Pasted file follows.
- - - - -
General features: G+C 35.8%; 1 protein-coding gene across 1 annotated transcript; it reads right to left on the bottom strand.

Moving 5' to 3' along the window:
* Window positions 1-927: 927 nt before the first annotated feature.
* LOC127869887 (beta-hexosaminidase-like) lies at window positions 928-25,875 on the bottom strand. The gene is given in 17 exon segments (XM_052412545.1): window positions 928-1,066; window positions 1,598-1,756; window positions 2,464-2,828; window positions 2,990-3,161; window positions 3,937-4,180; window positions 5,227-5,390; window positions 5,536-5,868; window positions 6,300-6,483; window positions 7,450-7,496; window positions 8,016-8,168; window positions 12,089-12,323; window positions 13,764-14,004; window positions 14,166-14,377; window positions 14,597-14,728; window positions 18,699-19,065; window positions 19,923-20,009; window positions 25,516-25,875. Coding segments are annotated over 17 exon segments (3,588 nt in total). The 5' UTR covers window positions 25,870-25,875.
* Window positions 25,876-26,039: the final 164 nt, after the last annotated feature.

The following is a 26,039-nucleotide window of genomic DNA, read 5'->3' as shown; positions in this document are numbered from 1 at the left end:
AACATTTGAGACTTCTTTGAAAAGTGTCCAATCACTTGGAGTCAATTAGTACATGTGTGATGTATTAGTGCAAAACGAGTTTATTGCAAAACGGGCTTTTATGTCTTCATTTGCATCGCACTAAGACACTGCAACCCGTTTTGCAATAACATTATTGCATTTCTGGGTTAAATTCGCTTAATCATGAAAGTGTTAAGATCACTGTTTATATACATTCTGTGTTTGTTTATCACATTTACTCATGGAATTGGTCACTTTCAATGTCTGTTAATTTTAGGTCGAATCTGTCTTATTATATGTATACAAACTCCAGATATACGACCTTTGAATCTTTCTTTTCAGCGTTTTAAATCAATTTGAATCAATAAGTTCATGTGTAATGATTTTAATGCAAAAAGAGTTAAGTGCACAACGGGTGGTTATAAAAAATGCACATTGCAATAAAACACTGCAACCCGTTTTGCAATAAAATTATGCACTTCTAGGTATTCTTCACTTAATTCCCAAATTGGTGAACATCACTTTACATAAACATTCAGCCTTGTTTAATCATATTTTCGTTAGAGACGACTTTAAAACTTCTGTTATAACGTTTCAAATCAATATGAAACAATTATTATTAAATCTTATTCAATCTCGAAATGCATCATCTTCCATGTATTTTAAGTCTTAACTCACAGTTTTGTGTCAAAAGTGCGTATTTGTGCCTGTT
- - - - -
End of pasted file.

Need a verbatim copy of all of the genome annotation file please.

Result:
General features: G+C 35.8%; 1 protein-coding gene across 1 annotated transcript; it reads right to left on the bottom strand.

Moving 5' to 3' along the window:
* Window positions 1-927: 927 nt before the first annotated feature.
* LOC127869887 (beta-hexosaminidase-like) lies at window positions 928-25,875 on the bottom strand. The gene is given in 17 exon segments (XM_052412545.1): window positions 928-1,066; window positions 1,598-1,756; window positions 2,464-2,828; window positions 2,990-3,161; window positions 3,937-4,180; window positions 5,227-5,390; window positions 5,536-5,868; window positions 6,300-6,483; window positions 7,450-7,496; window positions 8,016-8,168; window positions 12,089-12,323; window positions 13,764-14,004; window positions 14,166-14,377; window positions 14,597-14,728; window positions 18,699-19,065; window positions 19,923-20,009; window positions 25,516-25,875. Coding segments are annotated over 17 exon segments (3,588 nt in total). The 5' UTR covers window positions 25,870-25,875.
* Window positions 25,876-26,039: the final 164 nt, after the last annotated feature.

The following is a 26,039-nucleotide window of genomic DNA, read 5'->3' as shown; positions in this document are numbered from 1 at the left end:
AACATTTGAGACTTCTTTGAAAAGTGTCCAATCACTTGGAGTCAATTAGTACATGTGTGATGTATTAGTGCAAAACGAGTTTATTGCAAAACGGGCTTTTATGTCTTCATTTGCATCGCACTAAGACACTGCAACCCGTTTTGCAATAACATTATTGCATTTCTGGGTTAAATTCGCTTAATCATGAAAGTGTTAAGATCACTGTTTATATACATTCTGTGTTTGTTTATCACATTTACTCATGGAATTGGTCACTTTCAATGTCTGTTAATTTTAGGTCGAATCTGTCTTATTATATGTATACAAACTCCAGATATACGACCTTTGAATCTTTCTTTTCAGCGTTTTAAATCAATTTGAATCAATAAGTTCATGTGTAATGATTTTAATGCAAAAAGAGTTAAGTGCACAACGGGTGGTTATAAAAAATGCACATTGCAATAAAACACTGCAACCCGTTTTGCAATAAAATTATGCACTTCTAGGTATTCTTCACTTAATTCCCAAATTGGTGAACATCACTTTACATAAACATTCAGCCTTGTTTAATCATATTTTCGTTAGAGACGACTTTAAAACTTCTGTTATAACGTTTCAAATCAATATGAAACAATTATTATTAAATCTTATTCAATCTCGAAATGCATCATCTTCCATGTATTTTAAGTCTTAACTCACAGTTTTGTGTCAAAAGTGCGTATTTGTGCCTGTT